It needs to have a barcode on it so you can identify down to this single batch of that drug and that today is a huge administrative task. When you put it on a blockchain as you move it out, and then take it back, you know exactly that it was in this pharmacy in this county in this city, that part was there. Then you can start saying, okay, it is legitimate.

But more important, if somebody tries to tamper with it, you can mark that batch as suspicious, not saying it’s wrong yet, but you can at least identify the bad apples faster. For us as a consumer, if they do this in the supply, we all know it’s the actual drug that we’re getting, when it comes back. This is not a small business. This is around seven to ten billion dollars a year in just returned drugs that need to be distributed to other countries, or for that state, or other parts of the same country.

It’s a lot of money. If you can’t do it, you may have to simply take it out of the chain and say, this needs to go to destruction. We don’t take this, don’t deliver it to people even when it is a perfectly fine drug.

In that perspective, there is something and it’s already called MediLedger. They are probably the first and most forefront part on this, because it’s actually in work today,

Andrew  10:25 

Right, I’ve not actually heard about this.

Rasmus  10:28 

So, in 2013, the FDA made a Security Act and the EU made a directive about false medicines. The consequence of that is that now since 2013, within 10 years, you now need to keep track of your drug the whole way through from when it’s produced, to actually distributed and also handled. That inter operational system they demanded is to be in place in 2023.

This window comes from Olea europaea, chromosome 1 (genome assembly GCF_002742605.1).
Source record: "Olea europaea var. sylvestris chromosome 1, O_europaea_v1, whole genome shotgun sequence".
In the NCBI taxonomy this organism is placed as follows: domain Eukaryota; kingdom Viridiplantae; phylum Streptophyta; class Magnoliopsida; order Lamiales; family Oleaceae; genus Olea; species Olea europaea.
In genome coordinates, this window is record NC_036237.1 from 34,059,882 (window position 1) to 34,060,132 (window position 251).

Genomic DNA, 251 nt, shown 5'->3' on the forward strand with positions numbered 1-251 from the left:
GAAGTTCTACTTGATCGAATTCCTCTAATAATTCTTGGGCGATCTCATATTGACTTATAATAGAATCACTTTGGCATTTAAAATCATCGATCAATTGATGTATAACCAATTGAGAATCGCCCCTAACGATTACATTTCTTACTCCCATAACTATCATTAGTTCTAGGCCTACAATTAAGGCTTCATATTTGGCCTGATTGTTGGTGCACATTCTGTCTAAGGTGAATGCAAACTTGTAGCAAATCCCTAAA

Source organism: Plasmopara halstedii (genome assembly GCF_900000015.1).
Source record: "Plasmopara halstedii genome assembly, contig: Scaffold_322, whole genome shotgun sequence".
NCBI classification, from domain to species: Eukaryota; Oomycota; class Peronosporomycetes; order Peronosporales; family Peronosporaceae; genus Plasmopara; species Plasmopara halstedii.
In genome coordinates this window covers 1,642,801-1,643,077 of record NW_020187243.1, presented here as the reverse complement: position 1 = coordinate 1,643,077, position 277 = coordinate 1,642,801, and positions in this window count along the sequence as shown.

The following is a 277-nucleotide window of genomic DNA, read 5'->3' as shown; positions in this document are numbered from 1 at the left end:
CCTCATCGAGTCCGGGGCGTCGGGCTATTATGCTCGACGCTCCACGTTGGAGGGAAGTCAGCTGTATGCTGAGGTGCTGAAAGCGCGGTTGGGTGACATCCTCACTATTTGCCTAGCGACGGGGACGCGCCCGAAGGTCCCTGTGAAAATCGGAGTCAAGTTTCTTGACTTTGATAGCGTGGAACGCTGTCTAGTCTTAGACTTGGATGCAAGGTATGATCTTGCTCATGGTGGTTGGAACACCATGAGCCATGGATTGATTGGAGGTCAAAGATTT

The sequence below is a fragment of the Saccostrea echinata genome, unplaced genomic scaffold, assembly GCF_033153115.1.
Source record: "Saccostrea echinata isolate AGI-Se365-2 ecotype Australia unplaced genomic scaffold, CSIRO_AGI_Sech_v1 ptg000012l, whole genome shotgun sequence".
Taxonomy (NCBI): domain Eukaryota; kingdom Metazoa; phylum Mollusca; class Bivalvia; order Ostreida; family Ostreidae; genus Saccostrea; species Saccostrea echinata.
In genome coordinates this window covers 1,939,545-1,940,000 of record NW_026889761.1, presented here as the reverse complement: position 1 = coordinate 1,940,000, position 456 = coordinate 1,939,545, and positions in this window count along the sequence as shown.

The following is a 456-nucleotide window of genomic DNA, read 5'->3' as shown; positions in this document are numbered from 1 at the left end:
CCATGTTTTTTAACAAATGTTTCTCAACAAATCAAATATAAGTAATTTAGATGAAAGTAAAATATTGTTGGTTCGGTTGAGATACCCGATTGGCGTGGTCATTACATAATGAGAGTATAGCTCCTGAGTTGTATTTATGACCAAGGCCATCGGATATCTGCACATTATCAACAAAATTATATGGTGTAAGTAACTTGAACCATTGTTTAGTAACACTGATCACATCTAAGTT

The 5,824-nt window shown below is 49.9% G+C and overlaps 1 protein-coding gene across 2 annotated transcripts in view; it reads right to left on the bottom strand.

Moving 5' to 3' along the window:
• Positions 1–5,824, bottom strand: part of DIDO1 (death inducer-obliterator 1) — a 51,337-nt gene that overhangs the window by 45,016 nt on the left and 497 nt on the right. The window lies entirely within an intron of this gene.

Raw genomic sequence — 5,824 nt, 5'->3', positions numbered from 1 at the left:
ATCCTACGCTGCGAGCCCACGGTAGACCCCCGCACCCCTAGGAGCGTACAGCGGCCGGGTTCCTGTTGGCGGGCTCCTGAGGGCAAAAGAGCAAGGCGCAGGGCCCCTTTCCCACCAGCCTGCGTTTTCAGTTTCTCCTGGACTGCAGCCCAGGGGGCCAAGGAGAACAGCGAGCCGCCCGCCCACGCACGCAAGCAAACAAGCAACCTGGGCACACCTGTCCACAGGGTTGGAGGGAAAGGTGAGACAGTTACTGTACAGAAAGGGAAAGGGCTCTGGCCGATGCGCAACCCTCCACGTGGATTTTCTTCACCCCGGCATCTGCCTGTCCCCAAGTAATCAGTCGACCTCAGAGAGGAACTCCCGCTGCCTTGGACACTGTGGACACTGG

Now we are in 2020 and we see the first initial part here, but the track and trace part, which is coming before the return part is where they are working right now. For those companies that are part of this larger MediLedger, they will be able to actually prove how it’s actually gone from the initial production all the way into the pharmacy and if something is returned, so it is a real life example.

Andrew  11:25 

Regards to this, you’ve got to be FDA compliant. What are the other cases? Are they on the supply chain? Or have we got just the MediLedger? What other things could be out there?

Rasmus  11:37 

A couple of things. I’ll try to explain here that given that we are talking about pharma and healthcare, you can say that we talked about the trials.

The other part is the patient data. FDA and the Center for Disease Control in the US talks about electronic medical records, or for that sake, an electronic health record. The main purpose is to actually have the patient data securely stored, so it’s not open for everyone.